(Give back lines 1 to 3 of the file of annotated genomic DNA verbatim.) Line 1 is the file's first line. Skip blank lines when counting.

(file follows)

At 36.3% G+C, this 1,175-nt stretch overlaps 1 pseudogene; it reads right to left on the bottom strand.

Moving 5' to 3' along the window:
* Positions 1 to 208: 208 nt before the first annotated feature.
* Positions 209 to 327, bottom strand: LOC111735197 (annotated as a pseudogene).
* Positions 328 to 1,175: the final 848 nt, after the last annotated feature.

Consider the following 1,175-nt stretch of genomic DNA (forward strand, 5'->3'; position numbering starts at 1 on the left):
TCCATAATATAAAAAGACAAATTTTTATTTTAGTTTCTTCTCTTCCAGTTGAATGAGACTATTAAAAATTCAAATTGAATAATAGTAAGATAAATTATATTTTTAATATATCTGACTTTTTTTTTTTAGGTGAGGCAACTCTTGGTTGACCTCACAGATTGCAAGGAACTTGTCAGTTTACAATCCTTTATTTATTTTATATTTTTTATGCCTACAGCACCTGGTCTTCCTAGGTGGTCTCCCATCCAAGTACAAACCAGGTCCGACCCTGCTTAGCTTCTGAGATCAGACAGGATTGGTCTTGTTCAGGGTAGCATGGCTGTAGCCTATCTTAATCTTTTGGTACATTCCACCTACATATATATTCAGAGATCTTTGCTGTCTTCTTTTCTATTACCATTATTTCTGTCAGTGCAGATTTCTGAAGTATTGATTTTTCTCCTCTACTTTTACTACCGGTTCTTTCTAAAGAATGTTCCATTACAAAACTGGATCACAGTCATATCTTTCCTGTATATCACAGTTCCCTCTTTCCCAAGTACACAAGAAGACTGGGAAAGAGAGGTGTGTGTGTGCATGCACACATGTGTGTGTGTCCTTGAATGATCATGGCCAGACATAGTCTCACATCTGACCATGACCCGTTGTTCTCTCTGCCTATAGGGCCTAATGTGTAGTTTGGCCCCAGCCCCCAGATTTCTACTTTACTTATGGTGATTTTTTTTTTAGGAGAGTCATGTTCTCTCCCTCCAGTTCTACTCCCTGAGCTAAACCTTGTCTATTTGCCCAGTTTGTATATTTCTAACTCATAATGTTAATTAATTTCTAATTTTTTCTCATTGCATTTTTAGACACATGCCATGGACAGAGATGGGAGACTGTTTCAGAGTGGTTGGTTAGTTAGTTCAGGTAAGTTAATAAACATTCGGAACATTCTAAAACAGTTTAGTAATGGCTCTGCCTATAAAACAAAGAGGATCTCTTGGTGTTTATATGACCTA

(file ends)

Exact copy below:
At 36.3% G+C, this 1,175-nt stretch overlaps 1 pseudogene; it reads right to left on the bottom strand.

Moving 5' to 3' along the window:
* Positions 1 to 208: 208 nt before the first annotated feature.